In addition to looking at the demand/supply dynamics of the ships, it may be even more important to look at the actual prices these ships have fetched in the market. Fortunately, 2012 saw ISH make many sale transactions that I am listing below.
- On Feb 22, 2012, they sold and leased back a 2007 built PCTC. They received $59 million for the sale and booked a gain of $14.9 million
- In Mar 2012, they sold 2 of their international flag PCTCs for $73.9 million and booked a gain of $3.8 million
These 2 data points show that the valuation of the assets that they have on the books are fair or even below the market.
The company has also done transactions to take advantage of arbitrage potential between US Flag and International Flag vessels. For example,
In Oct, 2012, they sold one of their 1994 built US Flag PCTC and in exchange received a 1999 built International Flag PCTC and $3.5 million in cash. With this deal, they pocketed the valuation differential between US Flag vessels and International Flag vessels (cheaper) in cash and upgraded their PCTC ship to a 5 year younger vessel. They promptly reflagged this ship to US Flag.
With this as the background, we have enough insight to start valuing the balance sheet. As usual, we will lean towards realistic conservatism.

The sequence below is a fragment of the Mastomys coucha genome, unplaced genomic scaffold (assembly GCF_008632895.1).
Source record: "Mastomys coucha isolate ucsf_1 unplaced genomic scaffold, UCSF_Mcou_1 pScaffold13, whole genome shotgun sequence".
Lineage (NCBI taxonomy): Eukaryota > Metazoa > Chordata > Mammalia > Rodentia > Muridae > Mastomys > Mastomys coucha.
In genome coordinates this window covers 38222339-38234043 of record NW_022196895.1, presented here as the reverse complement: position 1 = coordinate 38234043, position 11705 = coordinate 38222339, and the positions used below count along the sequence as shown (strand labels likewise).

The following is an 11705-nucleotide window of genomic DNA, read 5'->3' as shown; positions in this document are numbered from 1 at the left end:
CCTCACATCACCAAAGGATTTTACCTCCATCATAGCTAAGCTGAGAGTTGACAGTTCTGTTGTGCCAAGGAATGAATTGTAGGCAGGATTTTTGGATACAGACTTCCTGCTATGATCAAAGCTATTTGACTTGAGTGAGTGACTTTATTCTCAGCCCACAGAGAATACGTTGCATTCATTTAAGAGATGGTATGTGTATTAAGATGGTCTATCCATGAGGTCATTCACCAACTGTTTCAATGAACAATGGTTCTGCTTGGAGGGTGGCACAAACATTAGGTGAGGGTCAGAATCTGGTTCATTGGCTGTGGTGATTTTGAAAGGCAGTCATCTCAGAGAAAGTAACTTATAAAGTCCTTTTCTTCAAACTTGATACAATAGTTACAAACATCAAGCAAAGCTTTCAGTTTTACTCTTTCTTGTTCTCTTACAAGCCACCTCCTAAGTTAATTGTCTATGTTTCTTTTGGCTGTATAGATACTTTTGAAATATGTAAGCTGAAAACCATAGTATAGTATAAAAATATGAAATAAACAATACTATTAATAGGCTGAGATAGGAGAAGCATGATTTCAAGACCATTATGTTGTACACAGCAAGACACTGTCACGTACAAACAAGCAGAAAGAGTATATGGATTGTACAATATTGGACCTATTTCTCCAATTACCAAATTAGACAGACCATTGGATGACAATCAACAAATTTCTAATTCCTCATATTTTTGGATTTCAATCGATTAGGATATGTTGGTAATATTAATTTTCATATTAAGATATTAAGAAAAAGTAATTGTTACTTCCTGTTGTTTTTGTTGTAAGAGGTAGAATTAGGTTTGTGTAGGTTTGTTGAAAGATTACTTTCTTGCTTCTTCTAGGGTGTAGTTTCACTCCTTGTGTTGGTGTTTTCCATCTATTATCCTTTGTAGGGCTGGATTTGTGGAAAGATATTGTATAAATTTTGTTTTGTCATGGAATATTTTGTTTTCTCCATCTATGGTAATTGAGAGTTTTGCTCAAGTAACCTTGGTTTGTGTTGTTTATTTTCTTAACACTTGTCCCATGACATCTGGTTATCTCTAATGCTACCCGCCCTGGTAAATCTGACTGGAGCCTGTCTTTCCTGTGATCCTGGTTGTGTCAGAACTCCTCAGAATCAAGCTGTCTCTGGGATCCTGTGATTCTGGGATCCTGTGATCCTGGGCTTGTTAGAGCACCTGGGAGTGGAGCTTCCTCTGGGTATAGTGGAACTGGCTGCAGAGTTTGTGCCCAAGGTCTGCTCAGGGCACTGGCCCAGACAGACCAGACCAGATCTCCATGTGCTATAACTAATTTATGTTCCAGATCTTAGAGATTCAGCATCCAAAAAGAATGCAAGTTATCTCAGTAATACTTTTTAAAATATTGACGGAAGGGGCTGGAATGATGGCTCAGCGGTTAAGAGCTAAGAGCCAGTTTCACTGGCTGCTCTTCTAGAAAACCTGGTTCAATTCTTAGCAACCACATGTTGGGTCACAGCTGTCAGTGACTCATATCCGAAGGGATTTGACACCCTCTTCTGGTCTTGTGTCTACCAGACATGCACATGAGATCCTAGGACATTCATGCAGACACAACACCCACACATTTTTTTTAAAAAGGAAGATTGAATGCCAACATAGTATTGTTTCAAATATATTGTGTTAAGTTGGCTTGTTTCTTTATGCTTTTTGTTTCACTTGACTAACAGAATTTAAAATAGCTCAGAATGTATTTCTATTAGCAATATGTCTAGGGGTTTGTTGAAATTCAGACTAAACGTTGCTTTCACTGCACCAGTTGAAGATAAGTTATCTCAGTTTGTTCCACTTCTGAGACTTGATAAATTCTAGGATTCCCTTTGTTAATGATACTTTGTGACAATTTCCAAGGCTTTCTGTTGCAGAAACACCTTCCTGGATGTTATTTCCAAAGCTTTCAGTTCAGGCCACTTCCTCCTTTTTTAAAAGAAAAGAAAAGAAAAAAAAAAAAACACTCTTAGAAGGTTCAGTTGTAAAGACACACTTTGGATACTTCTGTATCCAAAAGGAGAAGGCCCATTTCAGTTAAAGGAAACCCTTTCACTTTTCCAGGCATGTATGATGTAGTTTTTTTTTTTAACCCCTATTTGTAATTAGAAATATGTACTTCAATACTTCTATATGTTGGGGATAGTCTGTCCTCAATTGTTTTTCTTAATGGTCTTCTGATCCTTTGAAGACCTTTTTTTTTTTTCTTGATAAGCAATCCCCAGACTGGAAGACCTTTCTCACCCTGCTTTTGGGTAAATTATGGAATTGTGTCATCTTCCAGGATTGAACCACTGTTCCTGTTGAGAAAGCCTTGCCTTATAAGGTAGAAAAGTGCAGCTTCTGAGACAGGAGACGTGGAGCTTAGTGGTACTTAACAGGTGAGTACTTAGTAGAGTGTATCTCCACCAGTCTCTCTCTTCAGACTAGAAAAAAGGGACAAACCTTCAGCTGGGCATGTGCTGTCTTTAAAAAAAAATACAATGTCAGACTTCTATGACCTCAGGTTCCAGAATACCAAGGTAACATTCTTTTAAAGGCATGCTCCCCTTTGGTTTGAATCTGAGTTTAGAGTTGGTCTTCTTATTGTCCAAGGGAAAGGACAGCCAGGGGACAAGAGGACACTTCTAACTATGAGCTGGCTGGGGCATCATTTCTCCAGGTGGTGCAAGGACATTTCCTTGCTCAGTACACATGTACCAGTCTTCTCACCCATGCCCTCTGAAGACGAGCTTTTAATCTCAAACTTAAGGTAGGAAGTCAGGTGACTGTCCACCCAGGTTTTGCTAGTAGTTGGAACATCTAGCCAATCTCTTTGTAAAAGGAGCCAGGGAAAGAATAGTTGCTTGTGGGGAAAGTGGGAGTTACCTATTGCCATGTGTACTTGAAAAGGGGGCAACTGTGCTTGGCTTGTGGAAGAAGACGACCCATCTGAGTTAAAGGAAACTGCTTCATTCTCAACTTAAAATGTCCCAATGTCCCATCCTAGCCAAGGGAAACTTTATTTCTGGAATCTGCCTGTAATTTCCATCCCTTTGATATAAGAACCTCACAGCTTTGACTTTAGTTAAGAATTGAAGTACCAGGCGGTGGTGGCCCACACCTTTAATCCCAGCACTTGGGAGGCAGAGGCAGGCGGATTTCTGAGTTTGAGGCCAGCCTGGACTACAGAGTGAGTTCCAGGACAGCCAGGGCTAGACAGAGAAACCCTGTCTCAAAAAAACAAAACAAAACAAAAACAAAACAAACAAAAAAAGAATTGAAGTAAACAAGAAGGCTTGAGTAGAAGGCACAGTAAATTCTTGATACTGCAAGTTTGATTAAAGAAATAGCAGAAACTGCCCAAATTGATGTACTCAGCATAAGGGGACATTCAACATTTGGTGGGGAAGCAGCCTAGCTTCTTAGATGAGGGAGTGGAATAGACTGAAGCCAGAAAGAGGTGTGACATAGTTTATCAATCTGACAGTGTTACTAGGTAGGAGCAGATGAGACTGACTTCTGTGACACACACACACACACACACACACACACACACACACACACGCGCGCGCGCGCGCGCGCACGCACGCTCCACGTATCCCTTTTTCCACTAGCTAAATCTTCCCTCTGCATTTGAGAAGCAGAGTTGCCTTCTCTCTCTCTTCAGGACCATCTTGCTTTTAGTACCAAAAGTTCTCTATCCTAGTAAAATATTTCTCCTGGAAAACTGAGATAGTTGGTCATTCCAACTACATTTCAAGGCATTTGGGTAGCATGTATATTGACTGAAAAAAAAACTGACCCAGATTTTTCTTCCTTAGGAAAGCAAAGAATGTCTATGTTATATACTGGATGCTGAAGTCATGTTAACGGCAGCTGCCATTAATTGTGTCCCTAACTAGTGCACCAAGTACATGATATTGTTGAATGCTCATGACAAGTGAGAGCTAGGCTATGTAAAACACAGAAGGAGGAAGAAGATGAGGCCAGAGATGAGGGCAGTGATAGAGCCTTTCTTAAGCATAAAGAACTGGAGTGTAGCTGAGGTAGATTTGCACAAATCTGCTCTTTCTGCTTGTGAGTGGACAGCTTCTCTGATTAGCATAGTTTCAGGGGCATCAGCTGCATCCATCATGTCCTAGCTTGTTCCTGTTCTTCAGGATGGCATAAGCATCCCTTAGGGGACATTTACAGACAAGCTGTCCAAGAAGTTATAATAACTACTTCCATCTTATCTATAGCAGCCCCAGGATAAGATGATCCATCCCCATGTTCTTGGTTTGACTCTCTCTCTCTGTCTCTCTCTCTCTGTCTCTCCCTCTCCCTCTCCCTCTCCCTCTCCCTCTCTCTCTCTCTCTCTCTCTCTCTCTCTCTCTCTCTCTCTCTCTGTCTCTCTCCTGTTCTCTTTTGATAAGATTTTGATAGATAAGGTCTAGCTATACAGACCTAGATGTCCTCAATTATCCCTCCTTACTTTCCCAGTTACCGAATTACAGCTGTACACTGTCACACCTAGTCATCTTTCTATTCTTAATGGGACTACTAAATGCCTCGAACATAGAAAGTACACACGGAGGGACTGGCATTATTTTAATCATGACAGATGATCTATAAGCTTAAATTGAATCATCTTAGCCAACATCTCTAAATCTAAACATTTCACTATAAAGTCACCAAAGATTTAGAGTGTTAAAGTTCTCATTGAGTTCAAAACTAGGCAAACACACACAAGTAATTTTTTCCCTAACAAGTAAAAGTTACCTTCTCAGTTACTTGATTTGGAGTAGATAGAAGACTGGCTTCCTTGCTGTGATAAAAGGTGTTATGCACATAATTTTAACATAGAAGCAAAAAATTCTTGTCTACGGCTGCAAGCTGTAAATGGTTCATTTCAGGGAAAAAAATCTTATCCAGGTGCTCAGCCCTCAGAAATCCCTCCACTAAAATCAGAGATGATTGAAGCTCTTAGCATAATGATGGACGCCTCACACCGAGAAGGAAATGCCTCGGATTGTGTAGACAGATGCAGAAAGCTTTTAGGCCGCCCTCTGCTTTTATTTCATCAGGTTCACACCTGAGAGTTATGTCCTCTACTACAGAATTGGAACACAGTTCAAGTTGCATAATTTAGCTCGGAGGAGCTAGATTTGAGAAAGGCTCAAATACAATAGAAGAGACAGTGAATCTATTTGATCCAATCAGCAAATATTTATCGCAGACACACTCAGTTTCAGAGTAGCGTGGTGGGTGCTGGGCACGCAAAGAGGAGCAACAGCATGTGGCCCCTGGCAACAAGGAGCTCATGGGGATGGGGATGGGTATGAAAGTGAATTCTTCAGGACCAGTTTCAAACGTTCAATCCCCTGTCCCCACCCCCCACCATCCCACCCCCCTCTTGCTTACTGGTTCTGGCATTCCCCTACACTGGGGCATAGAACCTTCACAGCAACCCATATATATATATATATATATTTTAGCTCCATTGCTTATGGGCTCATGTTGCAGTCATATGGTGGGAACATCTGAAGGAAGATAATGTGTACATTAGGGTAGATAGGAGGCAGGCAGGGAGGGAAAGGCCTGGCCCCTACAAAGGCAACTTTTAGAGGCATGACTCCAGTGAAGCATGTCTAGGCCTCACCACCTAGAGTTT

Q3 2012 Balance Sheet Analysis
For this analysis, we will use the price as of close of the market on Jan 7, 2013. The idea is to imagine yourself buying this company and all its assets and we are evaluating how much we want to pay for the assets first.
Price=$17.61/share, Shares Out Standing= 7.2 million, Market Value=$126.79 million
Summarized Balance Sheet
|Balance Sheet (Q3 2012)||Adj Factor||Adjusted Value||Notes|
|Current Assets||$64.80||100%||$64.80||Since Current Assets are either cash or short term inventory, I do not mind paying the full price for them. In this case, nearly $30 million is in cash, there is minor inventory (they own maintenance yards) and about $24 m is receivable. The receivable is from either the Federal government or highly rated businesses (see attached presentation)|